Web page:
THEOSOPHY, Vol. 9, No. 3, January, 1921
(Pages 73-84; Size: 37K)
(Number 13 of a 34-part series)

THE THEOSOPHICAL MOVEMENT(1)

CHAPTER XII

BY 1889, despite all obstacles and all limitations, despite all the guerilla warfare of antagonistic elements and all the heavy artillery of the numerous "exposures" of H.P.B., the Theosophical Movement had gained such headway that the word "Theosophy" was part of the vocabulary of every intelligent person, the Theosophical Society was established in every civilized country and in every large city, the public announcement of the Esoteric Section had drawn the attention of the mystically inclined to the fact of the existence of a definite school of occult instruction. The student will have poorly gauged the force of the powerful metaphysical current at work if he is not prepared to witness a more striking example of the real "theosophical phenomena" than any so far produced.

The great storm of 1889-90 does not vary in essentials from those which preceded it. The drama is the same. It is the first scene of the third act; the intensity of the parts played and the lines spoken, strictly in accord with the dramatic unities. For in real life as in its mimic counterpart, the action continually progresses and each succeeding cycle stresses towards the catastrophe under the cumulative effects of the Law of Acceleration.

Originally a newspaper writer and novelist, Mabel Collins, then a young woman, had joined the "London Lodge" in 1884. Imaginative and sensitive in temperament she became intensely interested, not in Theosophy, but in the "psychical activities" pursued by many of the members of that Lodge. During that year she produced "The Idyll of the White Lotus." This was followed, early in 1885, by "Light on the Path," "a Treatise written for the personal use of those who are ignorant of the Eastern Wisdom, and who desire to enter within its influence. Written down by M.C., Fellow of the Theosophical Society." As this was the first, and up to that time the only, apparently simple and direct statement of the "rules" of practical occultism, and as it was plainly hinted that the book was "inspired" it attracted immediate attention. Moreover, its inherent merit, the sustained beauty of its diction, the noble simplicity of its expression of the loftiest ethics, the moral grandeur of the ideals submitted as within the reach of human attainment, at once gave it rank as a theosophical classic. "Through the Gates of Gold," from the same pen, appeared in 1887. In the autumn of the same year, when Madame Blavatsky began the publication of "Lucifer," the name of Mabel Collins appeared with her own as Editor. In view of the circumstances it was but natural that Theosophists everywhere should hold Miss Collins in the highest respect and regard.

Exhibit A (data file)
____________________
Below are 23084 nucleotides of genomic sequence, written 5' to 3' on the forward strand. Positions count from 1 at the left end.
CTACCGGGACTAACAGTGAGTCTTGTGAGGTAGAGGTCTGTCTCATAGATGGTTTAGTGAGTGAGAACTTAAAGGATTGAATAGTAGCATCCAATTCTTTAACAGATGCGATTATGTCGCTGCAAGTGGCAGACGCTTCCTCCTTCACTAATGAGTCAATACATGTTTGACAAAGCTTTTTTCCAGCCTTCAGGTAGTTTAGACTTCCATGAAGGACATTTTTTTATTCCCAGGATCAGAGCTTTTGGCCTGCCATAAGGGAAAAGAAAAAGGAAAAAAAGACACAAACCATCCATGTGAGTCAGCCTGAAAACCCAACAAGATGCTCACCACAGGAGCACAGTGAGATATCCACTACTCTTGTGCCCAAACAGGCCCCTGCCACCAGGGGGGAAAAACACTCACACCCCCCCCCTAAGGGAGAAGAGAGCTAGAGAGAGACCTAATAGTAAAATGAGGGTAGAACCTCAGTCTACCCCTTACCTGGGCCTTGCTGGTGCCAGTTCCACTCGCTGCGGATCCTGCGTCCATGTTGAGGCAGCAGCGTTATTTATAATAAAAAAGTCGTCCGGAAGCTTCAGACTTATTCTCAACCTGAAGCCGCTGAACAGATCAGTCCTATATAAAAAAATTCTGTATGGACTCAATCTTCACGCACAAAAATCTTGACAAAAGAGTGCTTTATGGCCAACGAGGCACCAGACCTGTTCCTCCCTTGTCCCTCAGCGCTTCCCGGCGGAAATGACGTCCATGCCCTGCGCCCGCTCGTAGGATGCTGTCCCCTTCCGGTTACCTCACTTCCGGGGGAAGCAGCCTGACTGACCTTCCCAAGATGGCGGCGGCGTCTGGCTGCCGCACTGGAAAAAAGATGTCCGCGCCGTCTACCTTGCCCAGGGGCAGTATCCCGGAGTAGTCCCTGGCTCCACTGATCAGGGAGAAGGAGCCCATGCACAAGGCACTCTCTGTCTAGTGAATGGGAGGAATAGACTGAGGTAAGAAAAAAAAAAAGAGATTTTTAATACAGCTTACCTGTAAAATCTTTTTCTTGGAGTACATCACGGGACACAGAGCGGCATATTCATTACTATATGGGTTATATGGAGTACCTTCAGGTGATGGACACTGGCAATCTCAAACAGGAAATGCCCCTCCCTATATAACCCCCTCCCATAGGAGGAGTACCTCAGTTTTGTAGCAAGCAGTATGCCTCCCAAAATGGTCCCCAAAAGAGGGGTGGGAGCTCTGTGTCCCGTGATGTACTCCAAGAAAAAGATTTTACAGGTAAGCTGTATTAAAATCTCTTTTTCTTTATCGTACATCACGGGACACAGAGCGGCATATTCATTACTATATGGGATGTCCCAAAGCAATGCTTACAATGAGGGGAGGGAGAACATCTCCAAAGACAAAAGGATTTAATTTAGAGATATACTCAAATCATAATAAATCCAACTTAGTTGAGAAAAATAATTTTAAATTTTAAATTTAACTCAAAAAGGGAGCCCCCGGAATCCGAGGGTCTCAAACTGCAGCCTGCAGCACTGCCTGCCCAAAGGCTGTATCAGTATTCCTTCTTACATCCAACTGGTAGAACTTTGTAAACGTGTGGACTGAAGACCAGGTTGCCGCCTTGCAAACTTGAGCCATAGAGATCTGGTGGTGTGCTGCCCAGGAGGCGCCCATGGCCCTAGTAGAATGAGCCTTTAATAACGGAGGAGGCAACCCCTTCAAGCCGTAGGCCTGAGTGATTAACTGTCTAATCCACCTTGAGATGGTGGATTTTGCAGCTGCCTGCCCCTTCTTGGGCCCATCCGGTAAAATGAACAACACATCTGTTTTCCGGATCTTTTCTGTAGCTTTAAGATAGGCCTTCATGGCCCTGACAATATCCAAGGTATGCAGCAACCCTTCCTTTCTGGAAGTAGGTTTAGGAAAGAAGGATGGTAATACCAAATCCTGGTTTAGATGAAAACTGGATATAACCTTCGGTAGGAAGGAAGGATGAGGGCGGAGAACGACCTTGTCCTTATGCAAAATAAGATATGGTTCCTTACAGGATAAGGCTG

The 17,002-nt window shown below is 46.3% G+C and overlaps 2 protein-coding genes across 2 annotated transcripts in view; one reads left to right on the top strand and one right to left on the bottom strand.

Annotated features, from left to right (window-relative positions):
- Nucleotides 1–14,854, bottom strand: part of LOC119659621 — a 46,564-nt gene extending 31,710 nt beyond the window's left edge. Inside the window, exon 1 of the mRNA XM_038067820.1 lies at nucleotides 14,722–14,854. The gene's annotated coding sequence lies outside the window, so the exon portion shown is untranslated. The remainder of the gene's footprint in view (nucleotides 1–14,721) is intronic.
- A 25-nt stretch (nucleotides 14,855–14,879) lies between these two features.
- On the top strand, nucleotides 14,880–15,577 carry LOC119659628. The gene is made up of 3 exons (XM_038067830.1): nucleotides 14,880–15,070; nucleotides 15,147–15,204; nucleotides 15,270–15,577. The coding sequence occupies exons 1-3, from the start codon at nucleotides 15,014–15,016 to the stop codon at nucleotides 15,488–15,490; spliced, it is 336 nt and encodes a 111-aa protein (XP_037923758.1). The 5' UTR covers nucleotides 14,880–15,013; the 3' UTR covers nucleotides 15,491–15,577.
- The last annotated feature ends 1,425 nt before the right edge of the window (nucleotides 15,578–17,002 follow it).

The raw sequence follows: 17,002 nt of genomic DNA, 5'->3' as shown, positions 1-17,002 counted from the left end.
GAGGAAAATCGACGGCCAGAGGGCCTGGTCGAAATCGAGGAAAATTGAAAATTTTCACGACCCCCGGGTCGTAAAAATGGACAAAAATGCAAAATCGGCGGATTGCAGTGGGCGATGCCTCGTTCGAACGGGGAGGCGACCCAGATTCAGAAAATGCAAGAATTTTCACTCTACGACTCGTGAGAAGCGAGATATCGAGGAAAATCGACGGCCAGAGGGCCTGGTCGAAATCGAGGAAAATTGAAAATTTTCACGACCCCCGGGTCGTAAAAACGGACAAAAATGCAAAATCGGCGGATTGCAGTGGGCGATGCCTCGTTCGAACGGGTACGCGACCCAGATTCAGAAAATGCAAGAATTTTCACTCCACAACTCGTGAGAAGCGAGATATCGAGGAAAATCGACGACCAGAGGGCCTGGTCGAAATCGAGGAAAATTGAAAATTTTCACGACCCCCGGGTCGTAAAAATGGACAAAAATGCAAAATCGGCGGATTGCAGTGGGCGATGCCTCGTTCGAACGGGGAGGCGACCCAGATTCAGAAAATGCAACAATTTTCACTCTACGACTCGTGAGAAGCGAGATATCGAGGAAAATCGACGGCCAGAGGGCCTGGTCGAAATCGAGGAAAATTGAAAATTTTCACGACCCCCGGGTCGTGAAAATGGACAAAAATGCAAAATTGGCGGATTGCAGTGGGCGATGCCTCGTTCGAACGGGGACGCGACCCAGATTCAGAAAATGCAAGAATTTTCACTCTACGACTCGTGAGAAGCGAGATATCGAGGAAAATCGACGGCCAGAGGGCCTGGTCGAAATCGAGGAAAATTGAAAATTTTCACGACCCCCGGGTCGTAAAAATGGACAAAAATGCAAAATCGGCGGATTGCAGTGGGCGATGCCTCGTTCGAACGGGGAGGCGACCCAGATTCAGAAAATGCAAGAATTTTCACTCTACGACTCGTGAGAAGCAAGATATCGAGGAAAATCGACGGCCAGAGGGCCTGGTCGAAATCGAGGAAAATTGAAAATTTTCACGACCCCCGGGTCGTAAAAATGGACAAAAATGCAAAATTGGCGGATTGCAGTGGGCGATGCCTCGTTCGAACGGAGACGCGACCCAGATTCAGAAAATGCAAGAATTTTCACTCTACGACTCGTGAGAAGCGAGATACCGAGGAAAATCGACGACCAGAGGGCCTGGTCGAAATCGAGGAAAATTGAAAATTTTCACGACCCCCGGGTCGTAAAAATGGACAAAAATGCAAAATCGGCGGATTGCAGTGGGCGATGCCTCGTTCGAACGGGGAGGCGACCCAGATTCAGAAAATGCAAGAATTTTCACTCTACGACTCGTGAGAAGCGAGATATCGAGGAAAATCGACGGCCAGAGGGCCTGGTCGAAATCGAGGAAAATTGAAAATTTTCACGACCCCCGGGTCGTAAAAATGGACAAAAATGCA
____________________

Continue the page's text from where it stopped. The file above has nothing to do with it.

When, therefore, with the issue of February 15, 1889, the name of Mabel Collins disappeared from "Lucifer," it was inevitable that a furor of curiosity and interest should set in. This was accentuated by the fact that Miss Collins retired to privacy and gave no hint as to the cause of the breach; "Lucifer" gave no explanations and made no comments; Mr. Judge's "Path" and Colonel Olcott's "Theosophist" remained equally silent. There the matter rested, so far as concerned public knowledge of events "behind the scenes," until the month of May.